Two deaths this week give the media a chance to cover significant changes in women’s sexuality within the past few decades.
Helen Gurley Brown, former editor of Cosmo and author of Sex and the Single Girl, died Monday. On Tuesday, several leaders sent a flurry of statements on the death of Nellie Gray, the founder of the March for Life, an annual march marking the anniversary of Roe vs. Wade.
The timed deaths give us the opportunity to compare the amount of coverage the mainstream media devote to the two women. But because the March for Life draws from a heavily religious crowd, we’ll focus on Gray.
The March for Life has not received the most quality coverage over the years. Even the Washington Post’s ombudsman stepped in earlier this year to call out the coverage. On one hand, a journalist might argue that since it’s an annual event, does it deserve much coverage? On the other hand, it’s an annual event that spans 38 years. Do we think Occupy Wall Street or the Tea Party will last that long?
I’m not sure what to make of the Associated Press’s basic report, which reads like a boring Wikipedia page with a few most spicy quotes the reporter could find.
She used the phrase ‘‘no exceptions, no compromise’’ to sum up her belief that life begins at conception and that abortion should be illegal.
At this year’s march, she referred to abortion as genocide and the Roe v. Wade decision as ‘‘an evil imposed upon our country.’’
Were these quotes representative of how Gray spoke about abortion, or were these the most inflammatory the reporter could find? I don’t know the answer, but I’m curious whether this represents how she portrayed abortion in her speeches. The piece ends on this note:
Ms. Gray, who was single and had no children, was a longtime parishioner of St. Mary Mother of God Catholic Church in Washington.
Ho hum. I’d like to know more.
Part of the reason the March for Life might not receive much coverage is its public image. Its website, just as one example, offers minimal information. For instance, you can’t find a leadership structure and you have to get the annual report in the mail. Oh, am I being trite? Your website is the first way newcomers (and reporters) will experience your message. So on one hand, it doesn’t surprise me that Gray might not receive much attention.
Still, careful reporters will note how the march has played an important role in an entire movement over several decades. It offers an interesting snapshot of not only the pro-life movement but also of religious participation in a highly political social issue.
Consider the case of my close friend who is Catholic but does not attend Mass regularly: she loves the March for Life and will show up at just about any rally related to abortion. Her example may or may not be representative among other pro-lifers who are religious, but it’s interesting where religion and abortion connect or diverge.The Washington Post has much more interesting background and history in its obituary, something they perhaps prepared ahead of time. Mentions of faith, however, don’t come until towards the end.
Miss Gray told The Post that she first encountered the concept of abortion while reading “The Cardinal,” Henry Morton Robinson’s best-selling 1950 novel about a fast-rising Roman Catholic priest. The narrative describes a procedure known today as a late-term abortion, in which a baby is partially delivered before its skull is crushed to facilitate its removal.
Part of the problem with the coverage of abortion itself is that it doesn’t neatly fall into one beat. It crosses health, politics, gender, ethics and, of course, religion. But few reporters are devoted to covering abortion specifically, so it often gets lost by the wayside. Still, Gray’s death offers opportunities to do stories about the movement in fresh ways.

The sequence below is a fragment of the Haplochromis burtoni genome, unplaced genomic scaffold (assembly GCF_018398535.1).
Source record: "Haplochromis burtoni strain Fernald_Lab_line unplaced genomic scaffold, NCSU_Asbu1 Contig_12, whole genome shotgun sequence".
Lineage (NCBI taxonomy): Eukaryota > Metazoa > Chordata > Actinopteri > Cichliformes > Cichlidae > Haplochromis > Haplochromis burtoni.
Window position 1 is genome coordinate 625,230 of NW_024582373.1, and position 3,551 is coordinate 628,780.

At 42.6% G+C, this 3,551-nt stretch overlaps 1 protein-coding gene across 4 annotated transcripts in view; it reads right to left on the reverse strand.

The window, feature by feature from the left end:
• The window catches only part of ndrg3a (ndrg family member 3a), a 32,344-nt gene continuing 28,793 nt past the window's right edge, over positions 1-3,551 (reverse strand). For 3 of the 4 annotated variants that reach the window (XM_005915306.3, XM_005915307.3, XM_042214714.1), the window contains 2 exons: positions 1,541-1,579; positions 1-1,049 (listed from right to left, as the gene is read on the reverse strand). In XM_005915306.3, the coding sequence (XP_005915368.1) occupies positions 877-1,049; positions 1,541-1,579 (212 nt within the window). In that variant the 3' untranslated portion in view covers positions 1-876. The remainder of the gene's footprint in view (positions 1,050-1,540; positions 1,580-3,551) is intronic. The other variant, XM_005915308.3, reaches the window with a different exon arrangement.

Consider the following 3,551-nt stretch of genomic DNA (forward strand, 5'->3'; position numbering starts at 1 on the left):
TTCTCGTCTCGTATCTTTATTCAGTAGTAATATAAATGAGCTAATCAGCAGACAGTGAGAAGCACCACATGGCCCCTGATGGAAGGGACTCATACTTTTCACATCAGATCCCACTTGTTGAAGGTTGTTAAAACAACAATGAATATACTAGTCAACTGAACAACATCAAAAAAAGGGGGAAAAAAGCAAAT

When I covered the march in 2009 just after President Obama’s inauguration and after Obama repealed the Mexico City policy, stating the U.S. government would not contribute to groups performing or promoting abortion. You can imagine plenty of signs with politically-directed sentiments. I also noticed that the crowd appeared to be mostly Catholic, based on the number of rosary beads and clerical clothing. So I’d be curious if anyone knows how ecumenical the march has been over the years.
With the founder’s death, there are so many interesting angles reporters could dive into just about what the march represents and whether it has successfully changed hearts and minds.
- How have the numbers of the march waxed and waned over the years?
- In Washington where you find marches every day, it seems, how does the March for Life stand out? How religiously connected is the march?
- Are marches still a cultural force? Do activists prefer to do different types of outreach? What were the successes and failures to the approach?
- How organized is the March for Life? Can you pinpoint the leadership structure, and if so, what are the religious affiliations of the leaders?
- How would the march’s success be evaluated if it were just another organization or ministry? Would they just look at numbers? What do they consider a successful march?
- Have people been turned off or on within either side by the march? What parts of the country does it draw from and is there ecumenical involvement?
- How does the rhetoric found in the March for Life differ from the rest of the pro-life movement? Do pro-life strategists prefer more public or private attempts at changing public opinion?
It would be difficult to find a pro-lifer who would directly criticize the march, but there are large questions about strategy. A big part of the question has to do with how your faith impacts or doesn’t impact your activism in the public square. As the country polls less pro-choice and more pro-life, Gray’s death offers reporters a chance to cover angles they’re missing.
Image via Wikimedia Commons.